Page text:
This spell doesn’t punish you for poor decision making. Aside from in the middle of the day when you’re shopping in a town, there probably aren’t many bad times to cast this.

So long as you have a decent likelihood of getting the combat value from this spell, you’re in a good place.

Now, while you can cast this outside of combat for its bright light, that is a really dramatic solution. Daylight is a 3rd-level spell that’s going to make bright light for double the distance.

There’s your simple answer to the problem of delving through a dark dungeon. 

An hour-long duration on a spell is a gift and a curse.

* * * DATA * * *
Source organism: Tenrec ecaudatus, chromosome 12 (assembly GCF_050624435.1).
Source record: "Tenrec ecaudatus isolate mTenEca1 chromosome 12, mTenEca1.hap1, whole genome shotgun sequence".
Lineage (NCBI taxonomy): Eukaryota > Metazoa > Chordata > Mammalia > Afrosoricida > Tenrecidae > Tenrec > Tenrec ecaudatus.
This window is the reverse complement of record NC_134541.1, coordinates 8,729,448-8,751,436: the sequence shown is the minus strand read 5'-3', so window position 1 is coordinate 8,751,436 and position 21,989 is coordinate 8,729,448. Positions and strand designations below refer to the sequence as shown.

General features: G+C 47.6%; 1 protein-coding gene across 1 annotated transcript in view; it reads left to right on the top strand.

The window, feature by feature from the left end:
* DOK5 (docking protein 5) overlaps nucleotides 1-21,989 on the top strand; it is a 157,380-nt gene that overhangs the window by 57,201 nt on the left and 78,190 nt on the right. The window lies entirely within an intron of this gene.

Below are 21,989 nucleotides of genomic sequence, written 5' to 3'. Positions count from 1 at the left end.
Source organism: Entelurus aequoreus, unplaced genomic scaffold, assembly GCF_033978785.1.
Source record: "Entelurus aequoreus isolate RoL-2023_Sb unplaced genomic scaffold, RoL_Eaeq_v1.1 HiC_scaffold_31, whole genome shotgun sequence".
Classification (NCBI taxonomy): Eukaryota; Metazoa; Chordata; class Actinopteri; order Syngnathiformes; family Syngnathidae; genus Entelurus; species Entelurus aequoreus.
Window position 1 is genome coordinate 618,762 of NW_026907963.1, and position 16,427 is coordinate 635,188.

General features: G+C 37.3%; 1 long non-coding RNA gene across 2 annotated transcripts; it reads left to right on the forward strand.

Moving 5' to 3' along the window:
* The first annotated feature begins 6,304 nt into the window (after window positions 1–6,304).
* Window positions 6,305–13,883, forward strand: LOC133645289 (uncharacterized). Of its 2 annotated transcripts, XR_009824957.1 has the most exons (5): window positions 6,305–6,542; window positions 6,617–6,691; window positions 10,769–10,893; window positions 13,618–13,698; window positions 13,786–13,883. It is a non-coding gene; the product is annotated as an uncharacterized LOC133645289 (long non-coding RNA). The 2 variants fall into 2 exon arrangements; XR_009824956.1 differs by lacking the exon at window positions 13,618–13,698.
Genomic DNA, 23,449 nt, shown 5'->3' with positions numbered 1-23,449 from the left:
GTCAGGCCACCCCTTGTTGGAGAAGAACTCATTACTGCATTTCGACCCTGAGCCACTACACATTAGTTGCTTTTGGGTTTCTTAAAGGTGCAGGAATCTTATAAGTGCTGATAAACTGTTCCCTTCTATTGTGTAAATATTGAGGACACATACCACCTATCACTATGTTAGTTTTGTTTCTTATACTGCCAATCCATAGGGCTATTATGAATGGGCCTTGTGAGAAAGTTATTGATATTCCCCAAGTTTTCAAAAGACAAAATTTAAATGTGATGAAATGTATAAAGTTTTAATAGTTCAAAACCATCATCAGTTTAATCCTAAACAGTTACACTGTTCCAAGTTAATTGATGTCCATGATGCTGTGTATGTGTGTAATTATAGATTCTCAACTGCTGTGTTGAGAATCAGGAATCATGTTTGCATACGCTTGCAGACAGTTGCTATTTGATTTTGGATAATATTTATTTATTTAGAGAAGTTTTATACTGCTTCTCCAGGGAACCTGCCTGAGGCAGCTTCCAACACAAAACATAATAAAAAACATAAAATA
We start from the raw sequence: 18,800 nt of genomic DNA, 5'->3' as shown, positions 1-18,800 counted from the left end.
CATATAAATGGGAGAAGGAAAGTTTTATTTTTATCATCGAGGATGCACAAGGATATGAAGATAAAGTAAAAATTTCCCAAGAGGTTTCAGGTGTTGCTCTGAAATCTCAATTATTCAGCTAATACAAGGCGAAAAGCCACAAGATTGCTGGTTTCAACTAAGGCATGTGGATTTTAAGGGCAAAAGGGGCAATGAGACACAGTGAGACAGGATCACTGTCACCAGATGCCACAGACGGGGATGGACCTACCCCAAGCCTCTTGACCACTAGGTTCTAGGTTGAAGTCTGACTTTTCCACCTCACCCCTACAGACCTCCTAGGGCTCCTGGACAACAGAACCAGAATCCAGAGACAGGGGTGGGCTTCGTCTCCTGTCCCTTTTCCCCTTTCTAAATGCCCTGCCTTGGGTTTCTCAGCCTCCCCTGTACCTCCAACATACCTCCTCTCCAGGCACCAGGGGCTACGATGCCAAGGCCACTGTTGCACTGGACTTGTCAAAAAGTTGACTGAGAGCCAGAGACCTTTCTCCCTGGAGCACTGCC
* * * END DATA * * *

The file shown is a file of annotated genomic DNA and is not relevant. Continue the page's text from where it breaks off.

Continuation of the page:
Sure, we can cast it before we enter combat and save ourselves an entire action once the battle gets underway, but that requires us accurately guessing when combat is coming.

If it was 8 hours, that would be a different story, and casting Crown of Stars would be part of your morning ritual right along with Mage Armor

So we end up in some situations where we have to take a bit of a gamble. Either we activate our crown and hope for combat, or we save the spell slot for combat and end up using the action.

Aside from your heavily built-up boss battles and large army encounters, we just don’t have any ways of knowing when there are creatures waiting in ambush for us… or do we?

Preparing for Crown of Stars with some sort of detection spell or ability makes for a nice little pairing.

Detect Evil and Good is a 1st-level concentration spell that allows you to sense aberration, celestial, elemental, fey, fiend, or undead creatures within 30 feet of you.